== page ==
Treatment complicates matters: The moment an allergic reaction is stopped in its tracks, the IgE antibodies disappear from view, making it difficult to locate them, the researchers say.
On the hunt for IgE
The researchers used mice to track down these sneaky IgE-producing plasma cells, the source of “allergic memory.”
The mice were exposed to allergens (dust mites) over four weeks. Over that time, their IgE antibodies seemed to come from secondary lymphoid organs, including the spleen. After the four week exposure period, the mice spent nine weeks without allergen exposure. By comparing the mice’s blood levels of IgE during and after the active exposure period, the researchers found that the level of IgE antibodies had significantly diminished during the rest period.
But when the team exposed the mice to dust mites over 15 weeks, the mice’s immune systems produced and stored IgE antibodies in their bone marrow, not the spleen. The accumulated IgE also developed the ability to induce anaphylaxis — the notoriously dangerous and life-threatening allergic reaction. For these mice, the rest period did little: The antibodies persisted at almost the same level in the bone marrow, likely cementing the “allergy memory”.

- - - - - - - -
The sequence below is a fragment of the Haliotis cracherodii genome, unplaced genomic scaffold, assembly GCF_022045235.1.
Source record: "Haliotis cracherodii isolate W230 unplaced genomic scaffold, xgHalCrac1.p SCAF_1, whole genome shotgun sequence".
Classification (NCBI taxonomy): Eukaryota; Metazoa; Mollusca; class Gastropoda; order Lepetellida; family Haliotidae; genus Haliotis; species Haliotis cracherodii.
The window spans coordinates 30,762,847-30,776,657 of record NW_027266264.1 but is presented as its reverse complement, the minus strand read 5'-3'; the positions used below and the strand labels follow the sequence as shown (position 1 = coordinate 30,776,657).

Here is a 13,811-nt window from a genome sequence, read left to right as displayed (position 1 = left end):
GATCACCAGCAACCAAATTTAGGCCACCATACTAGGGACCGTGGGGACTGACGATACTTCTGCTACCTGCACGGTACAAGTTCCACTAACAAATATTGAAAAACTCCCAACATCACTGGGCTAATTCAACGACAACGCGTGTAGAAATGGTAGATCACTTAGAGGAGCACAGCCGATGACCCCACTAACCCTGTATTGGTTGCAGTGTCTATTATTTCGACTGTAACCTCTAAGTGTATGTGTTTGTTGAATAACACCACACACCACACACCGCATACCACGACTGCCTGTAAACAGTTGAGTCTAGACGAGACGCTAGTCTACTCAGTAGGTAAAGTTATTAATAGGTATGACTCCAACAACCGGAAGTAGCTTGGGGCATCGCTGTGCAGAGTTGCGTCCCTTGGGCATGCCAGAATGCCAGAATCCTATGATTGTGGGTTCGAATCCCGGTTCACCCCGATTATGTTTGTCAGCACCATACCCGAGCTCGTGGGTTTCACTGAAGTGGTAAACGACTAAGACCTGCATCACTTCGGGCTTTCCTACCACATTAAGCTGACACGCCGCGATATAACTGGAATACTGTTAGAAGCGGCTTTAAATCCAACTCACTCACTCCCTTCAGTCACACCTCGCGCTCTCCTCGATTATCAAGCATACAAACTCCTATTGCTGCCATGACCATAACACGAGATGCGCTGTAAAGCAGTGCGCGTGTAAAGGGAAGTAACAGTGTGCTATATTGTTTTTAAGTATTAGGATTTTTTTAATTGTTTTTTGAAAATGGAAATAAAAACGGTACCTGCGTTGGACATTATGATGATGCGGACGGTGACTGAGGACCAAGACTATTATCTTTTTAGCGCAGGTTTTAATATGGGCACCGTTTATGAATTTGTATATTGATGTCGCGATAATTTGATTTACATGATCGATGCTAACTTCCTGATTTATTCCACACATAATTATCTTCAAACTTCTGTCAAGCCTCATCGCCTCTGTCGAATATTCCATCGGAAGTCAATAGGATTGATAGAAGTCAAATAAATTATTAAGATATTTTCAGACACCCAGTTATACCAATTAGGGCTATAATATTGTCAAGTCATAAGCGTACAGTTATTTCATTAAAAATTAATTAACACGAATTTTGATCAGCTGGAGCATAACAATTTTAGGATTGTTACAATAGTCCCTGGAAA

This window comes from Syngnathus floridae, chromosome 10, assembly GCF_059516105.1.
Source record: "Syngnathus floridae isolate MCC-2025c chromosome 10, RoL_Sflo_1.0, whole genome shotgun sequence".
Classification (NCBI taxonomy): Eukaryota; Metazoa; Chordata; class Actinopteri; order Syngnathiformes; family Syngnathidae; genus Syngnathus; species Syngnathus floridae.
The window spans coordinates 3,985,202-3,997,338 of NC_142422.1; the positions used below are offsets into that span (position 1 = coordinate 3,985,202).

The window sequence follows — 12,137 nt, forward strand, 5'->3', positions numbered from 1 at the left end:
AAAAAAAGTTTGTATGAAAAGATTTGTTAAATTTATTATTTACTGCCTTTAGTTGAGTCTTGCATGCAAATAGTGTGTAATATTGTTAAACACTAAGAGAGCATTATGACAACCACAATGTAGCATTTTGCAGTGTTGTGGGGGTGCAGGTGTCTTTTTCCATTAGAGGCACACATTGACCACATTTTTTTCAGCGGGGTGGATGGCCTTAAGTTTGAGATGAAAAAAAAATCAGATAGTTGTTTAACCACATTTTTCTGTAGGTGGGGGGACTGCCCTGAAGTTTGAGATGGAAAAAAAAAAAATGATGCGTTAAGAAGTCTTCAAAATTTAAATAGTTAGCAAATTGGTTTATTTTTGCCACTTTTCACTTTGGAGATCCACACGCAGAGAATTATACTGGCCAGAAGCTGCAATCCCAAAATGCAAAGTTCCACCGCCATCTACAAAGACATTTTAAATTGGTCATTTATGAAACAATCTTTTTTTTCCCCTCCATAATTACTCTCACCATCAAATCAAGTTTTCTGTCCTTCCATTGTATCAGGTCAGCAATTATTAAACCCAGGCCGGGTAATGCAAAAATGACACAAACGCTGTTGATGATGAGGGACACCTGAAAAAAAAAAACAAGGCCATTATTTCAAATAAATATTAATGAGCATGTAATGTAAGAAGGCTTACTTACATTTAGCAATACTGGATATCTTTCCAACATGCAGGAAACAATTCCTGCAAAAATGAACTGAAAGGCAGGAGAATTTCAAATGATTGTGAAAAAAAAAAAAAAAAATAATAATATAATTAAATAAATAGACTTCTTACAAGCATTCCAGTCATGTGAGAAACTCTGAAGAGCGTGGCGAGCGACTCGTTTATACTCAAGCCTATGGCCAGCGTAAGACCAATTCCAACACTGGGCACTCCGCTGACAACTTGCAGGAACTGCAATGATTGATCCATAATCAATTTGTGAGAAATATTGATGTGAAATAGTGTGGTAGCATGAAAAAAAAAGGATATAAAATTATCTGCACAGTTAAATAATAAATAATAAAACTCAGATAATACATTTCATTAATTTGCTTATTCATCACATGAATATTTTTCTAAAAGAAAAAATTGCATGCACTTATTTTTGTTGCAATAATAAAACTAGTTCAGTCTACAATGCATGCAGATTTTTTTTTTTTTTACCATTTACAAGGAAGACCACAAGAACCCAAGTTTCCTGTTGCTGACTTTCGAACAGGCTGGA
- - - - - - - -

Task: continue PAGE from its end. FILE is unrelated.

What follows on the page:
To test this theory, the scientists gave mice a six-month break without exposure to the dust mites. The four-week exposure group maintained the low level of IgE memory serum. The fifteen-week exposure group had a small initial drop after the allergen was removed, but levels of the IgE serum remained high in the bone marrow even after six months.
The discovery may explain how allergies evolve from an uncomfortable bodily inconvenience to a potentially fatal event. It also explains why people who have one bad allergic reaction, where lots of IgE would be produced and stored in the bone marrow, are screwed if they encounter the offending allergen in the future — even if it is more than a decade later.
Targeting the allergy “memory serum”